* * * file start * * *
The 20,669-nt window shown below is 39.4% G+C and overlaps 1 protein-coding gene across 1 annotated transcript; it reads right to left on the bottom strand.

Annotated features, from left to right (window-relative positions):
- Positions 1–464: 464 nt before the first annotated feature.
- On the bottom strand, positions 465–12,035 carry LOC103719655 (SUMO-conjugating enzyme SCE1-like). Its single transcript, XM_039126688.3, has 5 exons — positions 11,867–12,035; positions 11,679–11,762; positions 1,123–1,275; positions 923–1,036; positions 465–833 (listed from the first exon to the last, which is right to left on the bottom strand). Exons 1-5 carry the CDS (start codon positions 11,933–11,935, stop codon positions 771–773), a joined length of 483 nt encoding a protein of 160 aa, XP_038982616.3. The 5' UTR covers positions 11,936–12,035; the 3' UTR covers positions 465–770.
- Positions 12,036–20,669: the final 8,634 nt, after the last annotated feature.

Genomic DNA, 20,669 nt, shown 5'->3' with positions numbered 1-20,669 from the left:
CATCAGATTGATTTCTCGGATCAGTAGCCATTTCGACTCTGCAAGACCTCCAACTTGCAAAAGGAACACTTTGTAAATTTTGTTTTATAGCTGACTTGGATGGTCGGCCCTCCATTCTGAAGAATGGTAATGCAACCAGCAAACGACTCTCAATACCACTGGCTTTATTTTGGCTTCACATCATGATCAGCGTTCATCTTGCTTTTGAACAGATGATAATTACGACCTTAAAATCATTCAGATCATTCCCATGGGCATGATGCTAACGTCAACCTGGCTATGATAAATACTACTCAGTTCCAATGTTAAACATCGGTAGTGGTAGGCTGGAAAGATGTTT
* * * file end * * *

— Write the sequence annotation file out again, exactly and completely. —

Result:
The 20,669-nt window shown below is 39.4% G+C and overlaps 1 protein-coding gene across 1 annotated transcript; it reads right to left on the bottom strand.

Annotated features, from left to right (window-relative positions):
- Positions 1–464: 464 nt before the first annotated feature.
- On the bottom strand, positions 465–12,035 carry LOC103719655 (SUMO-conjugating enzyme SCE1-like). Its single transcript, XM_039126688.3, has 5 exons — positions 11,867–12,035; positions 11,679–11,762; positions 1,123–1,275; positions 923–1,036; positions 465–833 (listed from the first exon to the last, which is right to left on the bottom strand). Exons 1-5 carry the CDS (start codon positions 11,933–11,935, stop codon positions 771–773), a joined length of 483 nt encoding a protein of 160 aa, XP_038982616.3. The 5' UTR covers positions 11,936–12,035; the 3' UTR covers positions 465–770.
- Positions 12,036–20,669: the final 8,634 nt, after the last annotated feature.

Genomic DNA, 20,669 nt, shown 5'->3' with positions numbered 1-20,669 from the left:
CATCAGATTGATTTCTCGGATCAGTAGCCATTTCGACTCTGCAAGACCTCCAACTTGCAAAAGGAACACTTTGTAAATTTTGTTTTATAGCTGACTTGGATGGTCGGCCCTCCATTCTGAAGAATGGTAATGCAACCAGCAAACGACTCTCAATACCACTGGCTTTATTTTGGCTTCACATCATGATCAGCGTTCATCTTGCTTTTGAACAGATGATAATTACGACCTTAAAATCATTCAGATCATTCCCATGGGCATGATGCTAACGTCAACCTGGCTATGATAAATACTACTCAGTTCCAATGTTAAACATCGGTAGTGGTAGGCTGGAAAGATGTTT